“The whole club thing is a bad look for everyone,” says a former student. “The college looks like it’s encouraging drinking, and the P Club looks like a poor man’s Bullingdon”—a reference to the ultra-elite Oxford dining club that once included Boris Johnson and David Cameron, its members rumored to have burned cash in front of homeless people and trashed restaurants. “For a secret society, no publicity is good publicity.”
In 2018, Christ Church suspended its dean after he was accused of “immoral, scandalous or disgraceful conduct.”
Worse was to come. On March 15, officials at the college awoke to discover that the historic Christ Church Picture Gallery had been raided in a daring heist. Three highly valuable 16th- and 17th-century paintings had been lifted from the gallery’s extensive collection—including an early Van Dyck. The haul, which could be worth up to $12 million on the open market, may have been whisked away by boat along Oxford’s winding waterways, according to the Thames Valley Police.
Christ Church was the obvious target. Its purpose-built Picture Gallery, opened by the Queen in 1968, holds 300 paintings and almost 2,000 drawings. No other college collection comes close. What’s more, the place seems to have a charmingly relaxed attitude to its treasures. “There’s a hell of a lot of art in Christ Church, and you walk past priceless pictures every day,” says one recent graduate. “There’s a scheme when you can borrow artwork from the college. I had several 17th-century pieces hanging in my room. They don’t even ask for a deposit.”
Then there’s the wine. “Every dinnertime, all the tutors proceed into the dining hall through a hidden door,” explains one college old boy, “before being served unbelievable bottles of wine at the high table.” These are signed out from the vaulted cellars beneath the college buildings. “That’s where you get the really exceptional stuff.”
Or did, at least. Because it has now emerged that thousands of dollars’ worth of fine red Burgundy and Pouilly-Fuissé have, in recent weeks, been evaporating into thin air. College officials are stumped. One staff member told The Times that bottles had been going walkabout for years without a culprit being identified. “If there has been action, it is a well-guarded secret,” a senior college source told the newspaper.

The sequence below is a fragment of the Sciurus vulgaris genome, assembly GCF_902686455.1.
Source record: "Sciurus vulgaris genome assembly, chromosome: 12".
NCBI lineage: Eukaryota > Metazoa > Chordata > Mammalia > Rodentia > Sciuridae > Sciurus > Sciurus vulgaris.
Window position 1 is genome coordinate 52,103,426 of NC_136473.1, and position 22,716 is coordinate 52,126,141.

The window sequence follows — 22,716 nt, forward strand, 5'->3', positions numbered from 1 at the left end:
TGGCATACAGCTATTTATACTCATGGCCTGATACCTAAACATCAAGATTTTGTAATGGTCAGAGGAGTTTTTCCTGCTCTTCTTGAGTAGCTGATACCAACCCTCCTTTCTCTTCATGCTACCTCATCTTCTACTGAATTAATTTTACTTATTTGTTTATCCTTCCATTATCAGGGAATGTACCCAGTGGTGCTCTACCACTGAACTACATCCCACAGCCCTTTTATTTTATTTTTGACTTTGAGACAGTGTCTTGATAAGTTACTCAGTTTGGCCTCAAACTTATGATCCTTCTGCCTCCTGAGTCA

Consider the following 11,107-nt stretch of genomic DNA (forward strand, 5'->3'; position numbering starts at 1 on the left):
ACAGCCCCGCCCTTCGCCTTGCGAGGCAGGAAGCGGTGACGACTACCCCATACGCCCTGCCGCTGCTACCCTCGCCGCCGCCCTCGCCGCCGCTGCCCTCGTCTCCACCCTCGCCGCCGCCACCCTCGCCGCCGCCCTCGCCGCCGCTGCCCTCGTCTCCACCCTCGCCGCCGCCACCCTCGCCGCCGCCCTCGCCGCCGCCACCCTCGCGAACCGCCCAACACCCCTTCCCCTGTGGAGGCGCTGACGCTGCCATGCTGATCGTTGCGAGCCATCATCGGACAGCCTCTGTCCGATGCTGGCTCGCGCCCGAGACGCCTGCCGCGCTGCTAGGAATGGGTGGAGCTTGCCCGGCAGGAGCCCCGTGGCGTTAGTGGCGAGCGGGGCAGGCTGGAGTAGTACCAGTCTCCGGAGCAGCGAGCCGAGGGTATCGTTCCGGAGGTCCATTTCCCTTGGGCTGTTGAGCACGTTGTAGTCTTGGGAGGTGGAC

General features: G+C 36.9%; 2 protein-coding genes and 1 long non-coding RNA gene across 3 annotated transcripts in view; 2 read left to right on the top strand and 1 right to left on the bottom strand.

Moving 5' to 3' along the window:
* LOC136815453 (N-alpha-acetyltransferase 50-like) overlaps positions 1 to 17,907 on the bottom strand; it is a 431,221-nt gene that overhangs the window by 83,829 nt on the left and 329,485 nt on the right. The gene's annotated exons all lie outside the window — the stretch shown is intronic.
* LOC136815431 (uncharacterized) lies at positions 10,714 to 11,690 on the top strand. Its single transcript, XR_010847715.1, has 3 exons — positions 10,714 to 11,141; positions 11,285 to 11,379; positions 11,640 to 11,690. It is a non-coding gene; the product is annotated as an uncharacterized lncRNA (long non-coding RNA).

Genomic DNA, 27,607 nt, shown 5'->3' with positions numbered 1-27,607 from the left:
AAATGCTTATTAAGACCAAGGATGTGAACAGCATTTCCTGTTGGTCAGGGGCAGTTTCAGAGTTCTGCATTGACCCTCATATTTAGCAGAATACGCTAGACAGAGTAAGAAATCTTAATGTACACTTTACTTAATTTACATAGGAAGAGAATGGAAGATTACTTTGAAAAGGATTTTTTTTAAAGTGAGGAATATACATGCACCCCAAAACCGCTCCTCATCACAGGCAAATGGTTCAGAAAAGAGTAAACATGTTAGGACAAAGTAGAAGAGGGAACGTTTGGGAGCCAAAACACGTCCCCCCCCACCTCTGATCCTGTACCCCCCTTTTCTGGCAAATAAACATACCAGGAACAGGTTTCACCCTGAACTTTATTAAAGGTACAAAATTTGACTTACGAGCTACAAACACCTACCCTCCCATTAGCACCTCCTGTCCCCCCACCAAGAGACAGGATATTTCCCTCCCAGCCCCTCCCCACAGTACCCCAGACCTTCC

Thousands of dollars’ worth of fine red Burgundy and Pouilly-Fuissé have, in recent weeks, been evaporating into thin air.
In the misappropriation stakes, however, this is small change. Last summer, a Christ Church professor named Dirk Obbink became embroiled in a scandal involving ancient Gospel manuscripts. Obbink, a papyrologist who was once awarded a MacArthur “genius grant,” is thought to have flogged early manuscripts of the Gospels to the owners of the controversial Hobby Lobby company in the U.S. (Obbink, who has issued only one public statement, which stated that “the allegations made against me that I have stolen, removed or sold items owned by the Egypt Exploration Society collection at the University of Oxford are entirely false.”) The sum would have been astronomical—one of the fragments, from Mark, may be from the first century A.D., which would make it the oldest surviving manuscript of the New Testament, after all. The only slight issue? It wasn’t Obbink’s to sell—and should have been safely housed at Oxford’s Sackler Library instead, under the charge of the Egypt Exploration Society.
The eccentric Obbink—an “absent-minded professor type,” according to The Guardian, who once owned a mock-Gothic castle in Waco, Texas—was suspended from duties at Oxford in October. He is under investigation after around 100 ancient papyrus fragments vanished from the Oxyrhynchus Papyri Collection at the Sackler. It is yet another embarrassment for the college—insult to injury, salt in the wound. Between Voldemort and the Pharaohs, the curse rumbles on.
Joseph Bullmore is a Contributing Editor for AIR MAIL